"Not illogical", eh? The writer was trying to give us a sense of the scale of this device. Usually, this is done by referring to something simple and direct—like maybe the traditional "smaller than a breadbox, bigger than a pack of cigarettes". But our author strikes directly for familiar ground—the average and extreme weights of hummingbirds. Right, I know all about that. On the one hand, you have those really small, pip-squeak hummingbirds that you can mistake for wasps. On the other, we have

        • by Chris Burke (6130)

          I believe, good sir, that if you were to examine the bong in your hand you would observe the following warning label: "Caution: Usage of the wacky tobbacky may alter one's sense of what is or isn't logical."

          And if there isn't one, it was clearly an omission on the part of the Surgeon General and you should add it yourself. :)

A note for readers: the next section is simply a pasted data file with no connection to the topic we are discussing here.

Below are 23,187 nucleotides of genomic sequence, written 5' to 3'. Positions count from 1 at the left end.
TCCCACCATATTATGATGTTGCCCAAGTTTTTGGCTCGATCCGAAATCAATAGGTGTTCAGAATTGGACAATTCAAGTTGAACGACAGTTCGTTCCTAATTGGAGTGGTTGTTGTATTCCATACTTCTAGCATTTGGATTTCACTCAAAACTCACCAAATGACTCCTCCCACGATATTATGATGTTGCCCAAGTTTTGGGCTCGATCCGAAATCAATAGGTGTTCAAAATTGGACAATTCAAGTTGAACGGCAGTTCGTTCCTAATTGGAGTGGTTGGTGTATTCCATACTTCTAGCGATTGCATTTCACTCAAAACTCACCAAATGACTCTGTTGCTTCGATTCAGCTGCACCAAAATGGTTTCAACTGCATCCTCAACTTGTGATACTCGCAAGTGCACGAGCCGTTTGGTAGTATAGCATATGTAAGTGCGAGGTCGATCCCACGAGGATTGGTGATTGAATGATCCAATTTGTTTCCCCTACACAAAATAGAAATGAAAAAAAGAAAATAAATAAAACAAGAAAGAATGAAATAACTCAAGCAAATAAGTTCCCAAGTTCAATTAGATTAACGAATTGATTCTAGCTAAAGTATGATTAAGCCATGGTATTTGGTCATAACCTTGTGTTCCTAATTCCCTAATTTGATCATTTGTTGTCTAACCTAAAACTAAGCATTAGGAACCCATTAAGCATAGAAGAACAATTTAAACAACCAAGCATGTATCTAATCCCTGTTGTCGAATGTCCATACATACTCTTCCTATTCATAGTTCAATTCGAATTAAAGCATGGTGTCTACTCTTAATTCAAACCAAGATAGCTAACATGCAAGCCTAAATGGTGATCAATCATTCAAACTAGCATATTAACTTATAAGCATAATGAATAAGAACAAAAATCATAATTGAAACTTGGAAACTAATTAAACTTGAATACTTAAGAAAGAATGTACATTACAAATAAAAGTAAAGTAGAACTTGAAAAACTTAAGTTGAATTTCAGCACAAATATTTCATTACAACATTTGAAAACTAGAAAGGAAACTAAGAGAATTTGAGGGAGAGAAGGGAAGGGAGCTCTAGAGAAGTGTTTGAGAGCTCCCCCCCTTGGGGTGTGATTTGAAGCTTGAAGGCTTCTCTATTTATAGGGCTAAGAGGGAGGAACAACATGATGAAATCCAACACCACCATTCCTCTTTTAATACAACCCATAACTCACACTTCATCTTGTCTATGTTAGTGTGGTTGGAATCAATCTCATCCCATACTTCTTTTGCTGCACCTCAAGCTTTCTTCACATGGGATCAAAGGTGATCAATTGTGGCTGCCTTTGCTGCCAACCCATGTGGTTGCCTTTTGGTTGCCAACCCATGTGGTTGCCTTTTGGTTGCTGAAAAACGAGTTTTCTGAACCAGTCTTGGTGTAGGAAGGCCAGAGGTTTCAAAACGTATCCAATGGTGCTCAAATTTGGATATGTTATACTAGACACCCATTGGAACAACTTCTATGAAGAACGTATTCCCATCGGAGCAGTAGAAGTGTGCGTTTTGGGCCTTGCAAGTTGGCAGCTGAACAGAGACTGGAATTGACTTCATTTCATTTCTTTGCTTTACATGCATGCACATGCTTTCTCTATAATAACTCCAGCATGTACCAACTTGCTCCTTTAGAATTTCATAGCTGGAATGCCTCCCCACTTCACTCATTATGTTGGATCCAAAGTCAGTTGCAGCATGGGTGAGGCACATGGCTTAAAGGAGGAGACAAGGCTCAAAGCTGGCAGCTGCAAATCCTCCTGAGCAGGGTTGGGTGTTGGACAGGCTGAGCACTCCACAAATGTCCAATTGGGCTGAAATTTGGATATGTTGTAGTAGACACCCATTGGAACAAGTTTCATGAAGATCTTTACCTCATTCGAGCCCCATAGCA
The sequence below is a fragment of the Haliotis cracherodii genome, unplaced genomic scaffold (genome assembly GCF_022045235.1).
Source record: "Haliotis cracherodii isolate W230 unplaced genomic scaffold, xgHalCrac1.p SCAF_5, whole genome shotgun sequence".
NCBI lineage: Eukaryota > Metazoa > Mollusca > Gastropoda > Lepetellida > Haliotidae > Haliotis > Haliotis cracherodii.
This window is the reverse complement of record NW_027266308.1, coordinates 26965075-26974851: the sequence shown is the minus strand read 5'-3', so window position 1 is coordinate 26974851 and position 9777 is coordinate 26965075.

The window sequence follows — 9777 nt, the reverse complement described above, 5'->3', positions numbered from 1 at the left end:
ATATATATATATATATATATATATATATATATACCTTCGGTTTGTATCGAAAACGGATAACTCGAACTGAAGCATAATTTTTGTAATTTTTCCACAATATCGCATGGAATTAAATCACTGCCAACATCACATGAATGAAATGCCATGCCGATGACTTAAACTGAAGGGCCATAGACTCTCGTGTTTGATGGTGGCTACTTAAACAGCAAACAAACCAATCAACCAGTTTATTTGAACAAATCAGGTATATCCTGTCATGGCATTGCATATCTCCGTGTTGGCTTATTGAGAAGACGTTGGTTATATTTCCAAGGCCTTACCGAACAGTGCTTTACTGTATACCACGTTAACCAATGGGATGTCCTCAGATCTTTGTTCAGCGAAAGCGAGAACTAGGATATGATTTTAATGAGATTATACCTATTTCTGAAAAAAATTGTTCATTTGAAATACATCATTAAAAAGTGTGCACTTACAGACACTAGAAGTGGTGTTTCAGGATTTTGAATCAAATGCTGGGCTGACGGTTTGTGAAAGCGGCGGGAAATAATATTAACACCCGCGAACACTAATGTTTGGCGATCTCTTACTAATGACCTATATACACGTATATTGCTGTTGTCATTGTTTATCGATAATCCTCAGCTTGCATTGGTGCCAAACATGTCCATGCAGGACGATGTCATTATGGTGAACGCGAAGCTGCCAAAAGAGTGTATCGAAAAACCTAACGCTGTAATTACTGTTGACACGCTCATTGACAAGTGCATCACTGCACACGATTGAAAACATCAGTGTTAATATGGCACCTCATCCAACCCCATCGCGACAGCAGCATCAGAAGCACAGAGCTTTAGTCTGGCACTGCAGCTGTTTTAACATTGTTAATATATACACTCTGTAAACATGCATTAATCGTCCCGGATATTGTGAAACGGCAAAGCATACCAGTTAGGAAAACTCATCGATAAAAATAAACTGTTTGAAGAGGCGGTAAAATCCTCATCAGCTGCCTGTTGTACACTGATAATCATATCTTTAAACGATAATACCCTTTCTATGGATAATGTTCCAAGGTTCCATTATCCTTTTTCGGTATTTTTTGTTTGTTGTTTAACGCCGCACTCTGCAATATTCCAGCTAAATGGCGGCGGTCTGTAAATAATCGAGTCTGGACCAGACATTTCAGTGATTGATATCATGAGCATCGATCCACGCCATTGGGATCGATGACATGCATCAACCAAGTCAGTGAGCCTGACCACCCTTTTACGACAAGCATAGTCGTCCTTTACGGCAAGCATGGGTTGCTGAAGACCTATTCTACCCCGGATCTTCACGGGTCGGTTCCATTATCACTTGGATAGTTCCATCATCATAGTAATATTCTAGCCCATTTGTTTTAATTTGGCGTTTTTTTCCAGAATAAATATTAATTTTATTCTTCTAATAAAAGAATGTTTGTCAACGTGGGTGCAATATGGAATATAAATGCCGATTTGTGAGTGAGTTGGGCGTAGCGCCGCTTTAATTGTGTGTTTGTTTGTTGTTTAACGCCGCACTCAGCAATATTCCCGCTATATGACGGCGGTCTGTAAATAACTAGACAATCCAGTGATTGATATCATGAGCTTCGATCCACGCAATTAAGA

But in not entirely all seriousness, there isn't exactly a tremendous range of hummingbird sizes, and anyone with any humming bird experience should have at least a ball-park idea of

    • by blair1q (305137)

      Nope. That sentence was perfectly constructed.

  • by trollertron3000 (1940942) on Friday February 18, 2011 @06:29PM (#35249338)

    Jesus Christ look at that HUGE hummingbird! Why does it have a muffler? ... DUCK!

    • by 517714 (762276)

      Why does it have a muffler? ... DUCK!

      To keep its neck warm!

    • Jesus Christ look at that HUGE hummingbird! Why does it have a muffler? ... DUCK!

      No, it's definitely a hummingbird.

      badum-ching!

    • Why would you call for a duck to protect you from a hummingbird? Or is that duck a larger version of the same device, with floating capability?
  • Could two of them carry a coconut?

    And the size comparisons, were those for African or European hummingbirds?

  • by SnoopJeDi (859765) <snoopjedi @ g m a i l . c om> on Friday February 18, 2011 @06:39PM (#35249442)
    Here's a youtube video of the drone meeting several of these criteria. http://youtu.be/a8ZbtZqH6Io [youtu.be]
    • Excellent citation, thanks.